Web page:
2016 - Vol 41(3) - Visualising Law


Risks and rights

Consumers and credit

Detention and detection

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Protecting Human Rights 
In Detention: Rights, monitoring and OPCAT

Bronwyn Naylor

Protecting-Human-Rights-In-Detention-skneebone-smThe recent ABC Four Corners report on juvenile detention in the Northern Territory demonstrated yet again the scope for abuse when people are held in detention. The detainees in that case were particularly vulnerable — young, and Aboriginal — and the abuse had been captured on film in graphic detail, with an apparent nonchalance on the part of the guards that was breathtaking, facts that made the abuse all the more shocking. 

There was a rush of public outrage in the media. The program went to air on the evening of Monday 25 July 2016; by the next morning the Prime Minister, Malcolm Turnbull had announced that there would be a Royal Commission into the events. Shortly afterwards the relevant Minister had been sacked from the corrections portfolio.

(2016) 41(3) AltLJ 151


‘Finding Diamonds In The Rough And Helping Them Shine’: Prospects for penal reform in the UK

David Brown

brown-finding-diamonds-in-the-rough-smIn February 2016, then British Prime Minister (‘PM’), David Cameron, announced ‘the biggest shake-up’ of prisons since the Victorian era, noting that ‘the failure of our system today is scandalous’.1 This unusual intervention for a Prime Minister followed similar reformist speeches and policy changes by then Justice Minister Michael Gove, raising the prospect that a right-wing Conservative government might, as an Observer editorial put it: ‘reform and reframe the rightwing narrative around crime and punishment’.2 These developments were welcomed by prominent commentators such as Martin Kettle3 and Will Hutton,4 and by penal reform groups like The Howard League for Penal Reform,5 this year celebrating its 150th anniversary.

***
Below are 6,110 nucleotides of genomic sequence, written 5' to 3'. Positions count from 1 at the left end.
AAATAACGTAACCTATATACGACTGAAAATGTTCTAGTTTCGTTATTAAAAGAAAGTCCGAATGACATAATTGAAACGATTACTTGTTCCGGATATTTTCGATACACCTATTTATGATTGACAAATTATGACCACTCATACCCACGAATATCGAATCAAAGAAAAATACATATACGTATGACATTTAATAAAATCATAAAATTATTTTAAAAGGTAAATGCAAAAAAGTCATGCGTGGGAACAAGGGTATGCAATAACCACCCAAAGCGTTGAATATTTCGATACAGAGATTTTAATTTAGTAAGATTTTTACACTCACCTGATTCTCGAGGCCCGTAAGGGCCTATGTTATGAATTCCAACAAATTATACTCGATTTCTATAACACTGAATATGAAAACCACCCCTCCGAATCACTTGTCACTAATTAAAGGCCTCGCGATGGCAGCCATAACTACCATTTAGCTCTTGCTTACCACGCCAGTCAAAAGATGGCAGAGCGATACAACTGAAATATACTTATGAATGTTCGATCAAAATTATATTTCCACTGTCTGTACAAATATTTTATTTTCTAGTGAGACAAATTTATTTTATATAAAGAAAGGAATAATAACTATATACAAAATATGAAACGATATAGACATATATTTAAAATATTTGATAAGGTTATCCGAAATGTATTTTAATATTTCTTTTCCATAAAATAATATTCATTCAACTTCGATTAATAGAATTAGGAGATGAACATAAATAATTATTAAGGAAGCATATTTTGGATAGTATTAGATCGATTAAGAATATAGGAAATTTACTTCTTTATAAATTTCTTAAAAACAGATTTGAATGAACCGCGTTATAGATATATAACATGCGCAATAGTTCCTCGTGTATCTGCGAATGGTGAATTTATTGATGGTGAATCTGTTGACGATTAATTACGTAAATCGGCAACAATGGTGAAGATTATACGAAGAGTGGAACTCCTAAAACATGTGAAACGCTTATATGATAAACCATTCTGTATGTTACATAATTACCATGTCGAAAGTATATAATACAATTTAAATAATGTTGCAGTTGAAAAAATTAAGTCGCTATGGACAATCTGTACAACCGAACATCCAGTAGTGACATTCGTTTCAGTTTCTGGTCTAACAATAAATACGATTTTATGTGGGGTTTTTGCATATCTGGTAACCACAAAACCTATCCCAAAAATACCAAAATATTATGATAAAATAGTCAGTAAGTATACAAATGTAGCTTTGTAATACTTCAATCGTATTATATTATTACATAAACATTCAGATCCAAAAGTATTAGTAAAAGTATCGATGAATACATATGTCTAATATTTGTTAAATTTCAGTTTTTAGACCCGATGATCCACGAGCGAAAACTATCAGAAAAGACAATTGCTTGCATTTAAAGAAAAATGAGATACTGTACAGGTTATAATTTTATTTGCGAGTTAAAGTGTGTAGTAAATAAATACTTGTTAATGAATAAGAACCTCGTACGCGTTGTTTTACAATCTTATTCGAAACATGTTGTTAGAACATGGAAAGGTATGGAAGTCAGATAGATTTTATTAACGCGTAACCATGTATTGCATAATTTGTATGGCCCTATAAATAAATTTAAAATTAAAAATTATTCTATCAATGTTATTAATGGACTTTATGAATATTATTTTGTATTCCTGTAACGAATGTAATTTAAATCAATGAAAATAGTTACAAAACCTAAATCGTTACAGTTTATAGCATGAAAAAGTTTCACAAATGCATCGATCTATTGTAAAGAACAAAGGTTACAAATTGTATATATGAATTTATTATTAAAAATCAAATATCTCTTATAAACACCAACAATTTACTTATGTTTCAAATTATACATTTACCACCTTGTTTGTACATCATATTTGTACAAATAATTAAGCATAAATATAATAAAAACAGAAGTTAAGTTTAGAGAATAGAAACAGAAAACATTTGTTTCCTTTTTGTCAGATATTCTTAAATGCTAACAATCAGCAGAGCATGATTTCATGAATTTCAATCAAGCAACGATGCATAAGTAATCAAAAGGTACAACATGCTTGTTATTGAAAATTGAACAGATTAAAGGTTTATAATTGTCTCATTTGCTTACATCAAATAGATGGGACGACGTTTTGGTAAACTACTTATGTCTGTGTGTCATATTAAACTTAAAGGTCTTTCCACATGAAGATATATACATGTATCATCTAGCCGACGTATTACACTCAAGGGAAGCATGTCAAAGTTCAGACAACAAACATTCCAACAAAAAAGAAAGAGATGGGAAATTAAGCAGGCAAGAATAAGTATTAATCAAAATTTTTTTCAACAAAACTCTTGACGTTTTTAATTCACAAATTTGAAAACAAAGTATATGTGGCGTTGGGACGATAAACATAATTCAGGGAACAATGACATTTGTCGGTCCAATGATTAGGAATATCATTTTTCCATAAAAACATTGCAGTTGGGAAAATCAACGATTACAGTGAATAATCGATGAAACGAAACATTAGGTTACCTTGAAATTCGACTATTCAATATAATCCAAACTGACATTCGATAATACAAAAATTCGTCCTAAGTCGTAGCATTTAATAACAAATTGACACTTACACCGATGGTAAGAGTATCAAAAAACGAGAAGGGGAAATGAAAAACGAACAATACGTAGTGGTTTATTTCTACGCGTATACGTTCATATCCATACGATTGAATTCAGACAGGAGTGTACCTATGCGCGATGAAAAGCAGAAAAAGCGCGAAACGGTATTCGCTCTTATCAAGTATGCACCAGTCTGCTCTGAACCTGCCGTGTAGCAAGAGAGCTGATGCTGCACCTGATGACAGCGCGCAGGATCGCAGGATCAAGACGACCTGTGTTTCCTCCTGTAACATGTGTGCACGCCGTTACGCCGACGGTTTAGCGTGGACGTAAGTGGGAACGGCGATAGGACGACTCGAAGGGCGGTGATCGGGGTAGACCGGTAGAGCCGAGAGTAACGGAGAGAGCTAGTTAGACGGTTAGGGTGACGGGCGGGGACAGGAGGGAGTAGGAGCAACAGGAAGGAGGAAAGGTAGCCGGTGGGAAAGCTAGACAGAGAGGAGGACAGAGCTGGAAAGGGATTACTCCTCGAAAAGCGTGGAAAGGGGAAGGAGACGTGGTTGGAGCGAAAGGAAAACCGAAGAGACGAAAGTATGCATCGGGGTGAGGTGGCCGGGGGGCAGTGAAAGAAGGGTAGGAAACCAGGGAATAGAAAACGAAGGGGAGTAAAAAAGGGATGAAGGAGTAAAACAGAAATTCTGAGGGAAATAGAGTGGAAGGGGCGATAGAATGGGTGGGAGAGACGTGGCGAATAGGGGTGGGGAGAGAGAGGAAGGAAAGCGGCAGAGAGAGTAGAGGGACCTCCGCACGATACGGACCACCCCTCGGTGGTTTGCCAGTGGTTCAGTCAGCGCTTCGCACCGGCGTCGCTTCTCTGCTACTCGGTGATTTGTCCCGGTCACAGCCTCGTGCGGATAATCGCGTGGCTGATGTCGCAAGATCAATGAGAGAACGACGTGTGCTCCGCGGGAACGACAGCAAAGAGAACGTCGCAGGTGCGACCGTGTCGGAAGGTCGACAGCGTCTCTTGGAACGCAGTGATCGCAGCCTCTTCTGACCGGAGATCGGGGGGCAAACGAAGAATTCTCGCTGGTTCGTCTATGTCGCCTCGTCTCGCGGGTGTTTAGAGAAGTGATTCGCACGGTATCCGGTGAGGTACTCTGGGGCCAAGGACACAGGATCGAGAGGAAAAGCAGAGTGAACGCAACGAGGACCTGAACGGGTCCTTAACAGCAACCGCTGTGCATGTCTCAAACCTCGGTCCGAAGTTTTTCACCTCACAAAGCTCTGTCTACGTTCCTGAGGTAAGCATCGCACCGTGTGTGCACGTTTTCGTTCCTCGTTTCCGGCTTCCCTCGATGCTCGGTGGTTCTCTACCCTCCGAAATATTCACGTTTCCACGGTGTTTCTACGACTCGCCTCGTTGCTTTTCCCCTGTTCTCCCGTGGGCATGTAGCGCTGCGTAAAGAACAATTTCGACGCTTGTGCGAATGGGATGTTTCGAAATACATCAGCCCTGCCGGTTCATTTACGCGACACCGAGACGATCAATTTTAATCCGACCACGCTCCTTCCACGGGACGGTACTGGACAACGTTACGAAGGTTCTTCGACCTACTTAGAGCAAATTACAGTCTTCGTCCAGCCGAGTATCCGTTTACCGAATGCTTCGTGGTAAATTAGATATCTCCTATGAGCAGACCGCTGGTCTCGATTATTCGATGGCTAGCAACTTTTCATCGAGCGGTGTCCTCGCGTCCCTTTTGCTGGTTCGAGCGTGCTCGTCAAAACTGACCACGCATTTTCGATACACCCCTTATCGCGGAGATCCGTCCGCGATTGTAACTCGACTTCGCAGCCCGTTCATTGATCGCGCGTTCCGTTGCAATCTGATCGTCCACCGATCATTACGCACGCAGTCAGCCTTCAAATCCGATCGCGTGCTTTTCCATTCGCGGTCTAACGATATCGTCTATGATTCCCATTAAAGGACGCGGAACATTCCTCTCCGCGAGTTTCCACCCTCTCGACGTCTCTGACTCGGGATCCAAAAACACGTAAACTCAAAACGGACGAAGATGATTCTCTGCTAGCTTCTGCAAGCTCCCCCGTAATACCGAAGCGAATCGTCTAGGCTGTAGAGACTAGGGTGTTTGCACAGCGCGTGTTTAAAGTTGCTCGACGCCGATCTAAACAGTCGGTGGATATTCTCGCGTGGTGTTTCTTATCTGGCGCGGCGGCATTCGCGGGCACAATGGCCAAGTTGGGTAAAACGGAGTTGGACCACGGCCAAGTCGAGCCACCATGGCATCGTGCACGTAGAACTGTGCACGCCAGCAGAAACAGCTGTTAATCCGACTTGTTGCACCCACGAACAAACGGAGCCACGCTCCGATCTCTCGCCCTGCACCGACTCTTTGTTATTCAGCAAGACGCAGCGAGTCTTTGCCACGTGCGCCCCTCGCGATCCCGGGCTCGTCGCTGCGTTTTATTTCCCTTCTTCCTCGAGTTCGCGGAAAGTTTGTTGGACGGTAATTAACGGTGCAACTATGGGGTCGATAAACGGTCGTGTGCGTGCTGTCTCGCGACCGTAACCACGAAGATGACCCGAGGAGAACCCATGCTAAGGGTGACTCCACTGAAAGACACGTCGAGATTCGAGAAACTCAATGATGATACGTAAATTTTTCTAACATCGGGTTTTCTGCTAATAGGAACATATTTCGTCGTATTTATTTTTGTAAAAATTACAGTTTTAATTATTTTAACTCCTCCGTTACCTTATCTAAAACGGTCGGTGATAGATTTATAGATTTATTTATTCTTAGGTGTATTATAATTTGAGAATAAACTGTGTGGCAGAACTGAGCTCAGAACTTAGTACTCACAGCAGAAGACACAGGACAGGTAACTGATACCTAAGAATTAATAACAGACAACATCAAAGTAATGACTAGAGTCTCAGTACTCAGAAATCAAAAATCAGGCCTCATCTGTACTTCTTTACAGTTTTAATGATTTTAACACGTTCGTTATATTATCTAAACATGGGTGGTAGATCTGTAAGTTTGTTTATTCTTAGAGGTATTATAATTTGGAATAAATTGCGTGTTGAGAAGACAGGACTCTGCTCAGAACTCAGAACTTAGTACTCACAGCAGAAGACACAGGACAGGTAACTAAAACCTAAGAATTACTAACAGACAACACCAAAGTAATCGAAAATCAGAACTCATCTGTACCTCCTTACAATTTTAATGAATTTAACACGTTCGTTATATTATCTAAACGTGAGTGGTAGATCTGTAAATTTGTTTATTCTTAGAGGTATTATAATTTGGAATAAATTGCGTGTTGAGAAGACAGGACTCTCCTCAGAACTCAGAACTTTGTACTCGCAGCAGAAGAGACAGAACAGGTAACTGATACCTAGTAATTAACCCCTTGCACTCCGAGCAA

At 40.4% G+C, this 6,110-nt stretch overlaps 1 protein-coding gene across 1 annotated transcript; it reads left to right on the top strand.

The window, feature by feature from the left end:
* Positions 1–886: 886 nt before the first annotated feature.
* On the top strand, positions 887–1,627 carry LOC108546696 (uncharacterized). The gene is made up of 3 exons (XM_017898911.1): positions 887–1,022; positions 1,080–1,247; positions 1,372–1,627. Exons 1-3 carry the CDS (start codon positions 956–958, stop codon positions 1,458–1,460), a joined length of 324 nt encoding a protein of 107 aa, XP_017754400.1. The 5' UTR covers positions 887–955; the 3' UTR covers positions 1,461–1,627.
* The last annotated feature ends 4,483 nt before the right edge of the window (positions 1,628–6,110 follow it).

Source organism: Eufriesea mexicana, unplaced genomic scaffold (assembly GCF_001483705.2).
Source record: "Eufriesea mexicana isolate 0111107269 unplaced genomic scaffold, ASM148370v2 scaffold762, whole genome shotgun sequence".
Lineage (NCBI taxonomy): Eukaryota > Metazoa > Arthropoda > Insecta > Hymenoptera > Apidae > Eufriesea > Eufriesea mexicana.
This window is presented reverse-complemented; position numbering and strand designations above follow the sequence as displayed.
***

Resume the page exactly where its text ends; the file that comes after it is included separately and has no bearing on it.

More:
Such a prospect is of interest to Australian readers, both in and of itself and for what it might suggest about the conditions and possibilities for penal reform more generally.6 For while in Australia’s federal structure penal reform is not generally seen as a national issue, at a state level the prospect of either conservative Coalition or Labor parties reducing imprisonment rates and engaging in penal reform, as happened briefly in NSW under then Attorney General Greg Smith, is of major importance. This article is an outsider’s assessment of the current UK debate.

(2016) 41(3) AltLJ 155


Special Intelligence Operations And Freedom Of The Press

Keiran Hardy and George Williams

The federal coalition government under Prime Ministers Tony Abbott and Malcolm Turnbull has been active in having Parliament enact a range of new anti-terrorism laws. These laws have been introduced in response to the problem of ‘foreign fighters’ returning from the conflicts in Iraq and Syria, as well as the threat of homegrown terrorism by individuals who are inspired by the actions of Islamic State.

Measures enacted by the federal Parliament to combat these threats include a new power to revoke the citizenship of dual nationals who are involved with terrorism and an offence of entering any area declared by the federal government to be a no-go zone.1 Laws making amendments in a wide range of other areas have also been framed as a response to this increased threat of terrorism, including stronger offences for intelligence whistleblowing and a mandatory metadata retention regime.